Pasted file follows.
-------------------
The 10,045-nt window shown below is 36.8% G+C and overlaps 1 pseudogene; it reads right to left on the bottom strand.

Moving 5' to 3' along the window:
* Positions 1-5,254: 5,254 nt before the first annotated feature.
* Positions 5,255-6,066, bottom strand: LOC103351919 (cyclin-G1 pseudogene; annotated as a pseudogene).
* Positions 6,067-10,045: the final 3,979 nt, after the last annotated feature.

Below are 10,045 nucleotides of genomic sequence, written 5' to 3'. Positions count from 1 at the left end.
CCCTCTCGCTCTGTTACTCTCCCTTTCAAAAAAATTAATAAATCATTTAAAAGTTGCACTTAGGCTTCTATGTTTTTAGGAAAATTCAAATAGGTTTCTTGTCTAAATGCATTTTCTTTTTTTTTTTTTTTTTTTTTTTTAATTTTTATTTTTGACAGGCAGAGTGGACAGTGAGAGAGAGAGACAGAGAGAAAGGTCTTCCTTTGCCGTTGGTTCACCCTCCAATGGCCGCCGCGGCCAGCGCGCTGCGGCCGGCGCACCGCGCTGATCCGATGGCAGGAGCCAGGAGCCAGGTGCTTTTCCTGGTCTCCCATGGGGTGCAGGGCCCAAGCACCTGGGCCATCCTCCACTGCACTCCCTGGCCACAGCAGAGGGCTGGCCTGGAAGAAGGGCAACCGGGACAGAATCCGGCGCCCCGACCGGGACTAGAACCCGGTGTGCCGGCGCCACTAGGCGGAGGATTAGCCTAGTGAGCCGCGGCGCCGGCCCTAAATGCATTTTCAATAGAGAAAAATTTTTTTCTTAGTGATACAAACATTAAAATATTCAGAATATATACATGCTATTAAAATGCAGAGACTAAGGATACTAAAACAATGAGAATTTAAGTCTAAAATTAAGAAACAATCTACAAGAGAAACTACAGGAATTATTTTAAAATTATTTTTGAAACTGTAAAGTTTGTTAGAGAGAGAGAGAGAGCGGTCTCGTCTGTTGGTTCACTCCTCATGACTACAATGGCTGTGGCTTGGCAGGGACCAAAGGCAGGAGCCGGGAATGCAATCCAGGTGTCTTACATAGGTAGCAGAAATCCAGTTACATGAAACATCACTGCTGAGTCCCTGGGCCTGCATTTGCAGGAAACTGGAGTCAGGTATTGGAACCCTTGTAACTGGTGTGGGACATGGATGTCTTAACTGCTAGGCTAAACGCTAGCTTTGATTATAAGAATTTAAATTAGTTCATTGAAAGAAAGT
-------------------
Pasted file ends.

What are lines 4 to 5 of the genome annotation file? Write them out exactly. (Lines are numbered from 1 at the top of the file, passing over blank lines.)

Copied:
* Positions 5,255-6,066, bottom strand: LOC103351919 (cyclin-G1 pseudogene; annotated as a pseudogene).
* Positions 6,067-10,045: the final 3,979 nt, after the last annotated feature.